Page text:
- #1

Cecilia B

- 3

- 1

## Homework Statement

Why is it inefficient to use low voltage when transmitting electricity?

## Homework Equations

P∝i

^{2}

P=Vi

H=Vit

P=Ri

^{2}

E/ti

^{2}=V/i

These are all basically the same few formulas, but I wrote down all iterations of them.

Anything from Joule's Law/Joule Heating

## The Attempt at a Solution

I know that the solution is because when current is high, there is a greater amount of heat loss. When voltage is low, current is high, and vice versa. Therefore we transmit at high voltage and low current. But upon looking at the formulas and trying to understand how they fit in with this explanation, I simply cannot wrap my head around it. I feel like there is a fundamental part of Joule's Law that I am misunderstanding.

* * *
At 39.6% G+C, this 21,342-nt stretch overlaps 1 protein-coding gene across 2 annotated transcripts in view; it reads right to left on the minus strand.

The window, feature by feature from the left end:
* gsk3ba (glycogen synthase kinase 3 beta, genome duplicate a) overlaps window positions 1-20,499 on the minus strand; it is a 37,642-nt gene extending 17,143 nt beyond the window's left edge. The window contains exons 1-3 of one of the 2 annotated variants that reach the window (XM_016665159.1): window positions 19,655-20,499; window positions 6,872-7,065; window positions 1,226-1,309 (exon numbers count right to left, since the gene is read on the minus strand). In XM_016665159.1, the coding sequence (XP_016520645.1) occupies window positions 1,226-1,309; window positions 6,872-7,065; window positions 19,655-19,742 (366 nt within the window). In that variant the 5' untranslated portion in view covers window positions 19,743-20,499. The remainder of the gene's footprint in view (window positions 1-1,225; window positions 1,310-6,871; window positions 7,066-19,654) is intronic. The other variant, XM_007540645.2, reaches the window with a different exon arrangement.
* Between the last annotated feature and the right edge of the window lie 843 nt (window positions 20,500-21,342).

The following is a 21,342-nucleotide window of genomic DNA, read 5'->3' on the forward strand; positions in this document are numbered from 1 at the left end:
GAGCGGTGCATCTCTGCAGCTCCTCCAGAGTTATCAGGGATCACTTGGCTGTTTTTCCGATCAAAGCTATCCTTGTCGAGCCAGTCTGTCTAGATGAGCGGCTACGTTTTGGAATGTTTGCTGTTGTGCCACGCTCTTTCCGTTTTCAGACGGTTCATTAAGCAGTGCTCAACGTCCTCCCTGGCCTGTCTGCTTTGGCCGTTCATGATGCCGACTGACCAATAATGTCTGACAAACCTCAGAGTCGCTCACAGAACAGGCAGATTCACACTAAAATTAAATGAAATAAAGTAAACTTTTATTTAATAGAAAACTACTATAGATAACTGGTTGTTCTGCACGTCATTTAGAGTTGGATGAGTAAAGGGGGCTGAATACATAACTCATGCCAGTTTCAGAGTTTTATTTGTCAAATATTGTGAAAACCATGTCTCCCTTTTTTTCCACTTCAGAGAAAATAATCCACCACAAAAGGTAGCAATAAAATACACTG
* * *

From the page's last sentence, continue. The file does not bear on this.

Here's what I did:

Joule's Law states P∝i

^{2}when we hold Resistance constant

∴P=Ri

^{2}

∴E/t=Ri

^{2}

∴E(heat loss)=Ri

^{2}t where we can replace "R" with Ohm's Law (R=V/i)

∴E=Vi

^{2}t/i we can cancel the i

∴E=Vit however in this situation, increasing voltage will also increase the heat loss as they are all being multiplied together. Why would we transmit at high voltage then?

Alternatively we could say that E=Ri

^{2}t and hold i

^{2}and t constant

∴E∝R

∴E∝V/i and in this case, increasing current would actually decrease heat loss while increasing voltage would increase heat loss.

What I don't understand is why we transmit at high voltage given these formulas. I also don't understand where we got the fact that a high voltage means low current and vice versa. Somehow the logic would fit if E∝i/V but that's not true. I feel like I have missed something obvious, but if someone could explain, I'd be very grateful.